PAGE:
Over the past couple of years as I’ve been leading the development of Laszlo Mail, I’ve been spending a lot of time thinking about email UI. I’ve marked 2004, as the year of webemail innovation. Email user interfaces had appeared to stay relatively the same for decades. While webmail has proliferated in previous years, vendors had accepted the click-whole-page-refresh limitation of the early HTML standard.

In 2004, we started to see changes happening. Oddpost replicated Outlook UI inside Windows IE and then went beyond email to integrate RSS and some innovative calendaring features. Gmail was launched with a very different approach to displaying lists of messages and conversation threads. With wicked fast search, huge amounts of storage and tags instead of foldering, the Gmail developers challeged the traditional model of sorting and filing. At Laszlo Systems, we started prototyping Laszlo Mail, a webmail app with a cinematic user experience, melding the traditional 3-pane display and direct manipulation of a deskop email app with a new design aesthetic. Yahoo acquired Oddpost. In late 2005, Zimbra launched their app borrowing many features from Gmail and Oddpost and adding a new twist where businesses could integrate back-end systems like UPS tracking to provide extra context to email messages.

By Dec 2005, Lee Gomes of the Wall Street Journal wrote The Men Who Came To Dinner, and What They Said About Email. An avid fan of Laszlo Mail suggested that my mission for 2006 was to be invited to dinner by Lee Gomes for the follow-up one year later. At the time I wondered whether the spurt of innovation was over and whether this was just the mainstream media catching up on the technical innovation of the previous years. Did this UI innovation even matter to most folk or do they just flock to Gmail lured by gobs of free space? I’d like to say that by this time the new webmails had been vetted by the masses, but Yahoo was in private beta, Gmail invite-only, and Microsoft’s newest forray still under wraps. Laszlo Mail had just launched, lacking the fanfare of the big companies.

Back in 2004, Eudora was my email app of choice. Later that year I moved to Thunderbird, seduced by the quick search/filter feature, plagued as I am by a very large inbox. (It is notable that I stuck with Eudora for so long, despite being frustrated by what I believe was a specific, intermiitent Exchange/Eudora bug that had plagued me across two companies, where every 4-6 weeks my inbox would spontaneously decide it needed to download a new copy of every message on the server. An odd and disturbing behavior that I learned to recognize and workaround when it happened. A personal demonstration of what people will put up with for a UI that they love.)

I grew fond of Thunderbird. It’s nuances become integrated into my daily life. I took advantage of its features and worked around its limitations. Thunderbird became my standard for what a good email experience was. On our team, we had strong advocates for Apple Mail, Outlook, and Pine. Freedom of choice in your everyday tools is a strong part of the Laszlo corporate culture and the diversity of personal experience on the mail team had a strong postive influence on our design choices. About a year ago, we deployed Laszlo Mail internally for us all to use for our own company email, but it wasn’t until January with the addiiton of filters that I began to use it full time. I must admit, that I missed Thunderbird, but I care about my product and wanted to make sure that we fixed any issues that got in the way of a good experience.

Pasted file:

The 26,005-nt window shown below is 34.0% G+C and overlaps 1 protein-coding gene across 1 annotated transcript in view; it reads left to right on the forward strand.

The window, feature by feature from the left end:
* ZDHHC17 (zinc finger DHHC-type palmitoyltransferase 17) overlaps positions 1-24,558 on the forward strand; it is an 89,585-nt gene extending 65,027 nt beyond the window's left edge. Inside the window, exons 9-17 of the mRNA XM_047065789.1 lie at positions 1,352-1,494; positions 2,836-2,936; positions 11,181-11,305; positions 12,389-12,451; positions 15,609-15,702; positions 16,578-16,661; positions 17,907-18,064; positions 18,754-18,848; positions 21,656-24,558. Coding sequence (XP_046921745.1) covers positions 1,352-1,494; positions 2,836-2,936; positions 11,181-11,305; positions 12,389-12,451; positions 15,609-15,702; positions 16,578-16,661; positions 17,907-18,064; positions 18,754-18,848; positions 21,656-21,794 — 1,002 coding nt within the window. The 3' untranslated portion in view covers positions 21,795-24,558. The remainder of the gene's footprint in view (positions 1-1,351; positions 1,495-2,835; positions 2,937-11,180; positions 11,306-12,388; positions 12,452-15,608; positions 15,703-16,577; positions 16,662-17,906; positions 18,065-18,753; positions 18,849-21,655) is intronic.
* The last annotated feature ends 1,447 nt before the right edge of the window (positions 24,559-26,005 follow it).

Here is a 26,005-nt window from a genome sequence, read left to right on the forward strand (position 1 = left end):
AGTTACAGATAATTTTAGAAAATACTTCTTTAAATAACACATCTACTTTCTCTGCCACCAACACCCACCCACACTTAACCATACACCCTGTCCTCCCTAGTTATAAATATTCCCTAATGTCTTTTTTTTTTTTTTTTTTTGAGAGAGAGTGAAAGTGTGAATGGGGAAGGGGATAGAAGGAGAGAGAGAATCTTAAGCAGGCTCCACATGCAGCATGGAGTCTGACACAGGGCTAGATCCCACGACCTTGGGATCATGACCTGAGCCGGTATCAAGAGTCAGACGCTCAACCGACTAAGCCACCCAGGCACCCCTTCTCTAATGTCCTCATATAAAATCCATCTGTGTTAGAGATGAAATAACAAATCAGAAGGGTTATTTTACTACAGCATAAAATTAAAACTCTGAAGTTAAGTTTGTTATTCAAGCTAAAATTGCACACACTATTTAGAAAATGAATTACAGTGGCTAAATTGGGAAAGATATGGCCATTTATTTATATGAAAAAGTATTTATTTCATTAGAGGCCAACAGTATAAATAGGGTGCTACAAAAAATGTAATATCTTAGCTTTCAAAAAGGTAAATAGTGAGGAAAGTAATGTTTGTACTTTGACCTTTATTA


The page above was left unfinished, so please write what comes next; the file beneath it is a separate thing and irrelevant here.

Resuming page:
A few weeks ago, I turned a corner. We did not release a new verison of Laszlo Mail — no new feature development or bug fix caused this change. I opened Thunderbird because I thought a particular task would be faster or easier with that app, and I gave up and I went back to Laszlo Mail. I’ve realized that there are a collection of features that make the Laszlo Mail experience better for me. In some instances, perhaps the very the limitations of the web have driven us to create alternate, more effective solutions. In other instances, it’s just the delightful imagination of our designers and attention to detail by the engineers. In any case, from my personal experience, these are the features that make the difference:

* immediacy: Laszlo Mail starts up faster than Thunderbird, and data is always fresh. I’ve grown used to the fact that when I look at a folder, it has fresh data in it. Instead of opening my Inbox and first looking at the emails recently received when I last logged in, then being suddenly disrupted by the appearance of new emails, my Inbox always shows the most recently received.

* ever-present search: I really like a search folder that sticks around. I didn’t expect that this design would have such an effect, but it’s nice to go back and forth between my search results and other folders without having to re-type the search.

* integrated contacts list: In Laszlo Mail, you have to add someone to your address book to get them into the auto-suggest list, so I use it regularly. Since I’m using it anyhow, I tuck other info away in there. I’ve never used the address books available in other email programs. I tried with Thunderbird for a while, but it just wasn’t was convenient for some reason. I’d like to make the collecting of contacts a little more automated — it’ll be interesting to see whether that would cause me to use it more or less.

One thought on “reflections on email

  1. An interesting set of observations, Sarah.
    I am impressed (and delighted) to hear you use
    Laslo Mail full time.

    I am heavy user of Thunderbird. It amazes me that Laszlo Mail can feel as good as Thunderbird does.

    Maybe I’ll cook up a procmail recipe to forward a subset of email to Laszlo Mail so I get more experience.

What do you think?